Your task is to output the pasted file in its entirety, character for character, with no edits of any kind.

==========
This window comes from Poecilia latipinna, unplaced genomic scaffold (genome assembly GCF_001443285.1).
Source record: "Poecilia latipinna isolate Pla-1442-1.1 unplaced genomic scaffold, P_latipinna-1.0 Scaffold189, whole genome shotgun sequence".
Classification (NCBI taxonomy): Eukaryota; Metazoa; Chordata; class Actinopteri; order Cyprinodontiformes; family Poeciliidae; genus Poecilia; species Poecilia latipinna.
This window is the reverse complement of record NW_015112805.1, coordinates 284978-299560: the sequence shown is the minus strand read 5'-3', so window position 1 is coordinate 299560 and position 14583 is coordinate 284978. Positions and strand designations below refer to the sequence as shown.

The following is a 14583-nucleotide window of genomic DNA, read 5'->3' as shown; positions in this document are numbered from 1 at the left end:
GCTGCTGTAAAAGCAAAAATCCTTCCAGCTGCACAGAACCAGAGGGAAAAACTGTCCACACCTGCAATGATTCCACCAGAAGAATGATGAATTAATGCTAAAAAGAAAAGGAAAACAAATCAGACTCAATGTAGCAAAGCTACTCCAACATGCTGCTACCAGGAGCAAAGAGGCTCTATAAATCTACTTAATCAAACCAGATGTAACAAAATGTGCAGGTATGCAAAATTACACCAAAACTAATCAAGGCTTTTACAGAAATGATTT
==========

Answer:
This window comes from Poecilia latipinna, unplaced genomic scaffold (genome assembly GCF_001443285.1).
Source record: "Poecilia latipinna isolate Pla-1442-1.1 unplaced genomic scaffold, P_latipinna-1.0 Scaffold189, whole genome shotgun sequence".
Classification (NCBI taxonomy): Eukaryota; Metazoa; Chordata; class Actinopteri; order Cyprinodontiformes; family Poeciliidae; genus Poecilia; species Poecilia latipinna.
This window is the reverse complement of record NW_015112805.1, coordinates 284978-299560: the sequence shown is the minus strand read 5'-3', so window position 1 is coordinate 299560 and position 14583 is coordinate 284978. Positions and strand designations below refer to the sequence as shown.

The following is a 14583-nucleotide window of genomic DNA, read 5'->3' as shown; positions in this document are numbered from 1 at the left end:
GCTGCTGTAAAAGCAAAAATCCTTCCAGCTGCACAGAACCAGAGGGAAAAACTGTCCACACCTGCAATGATTCCACCAGAAGAATGATGAATTAATGCTAAAAAGAAAAGGAAAACAAATCAGACTCAATGTAGCAAAGCTACTCCAACATGCTGCTACCAGGAGCAAAGAGGCTCTATAAATCTACTTAATCAAACCAGATGTAACAAAATGTGCAGGTATGCAAAATTACACCAAAACTAATCAAGGCTTTTACAGAAATGATTT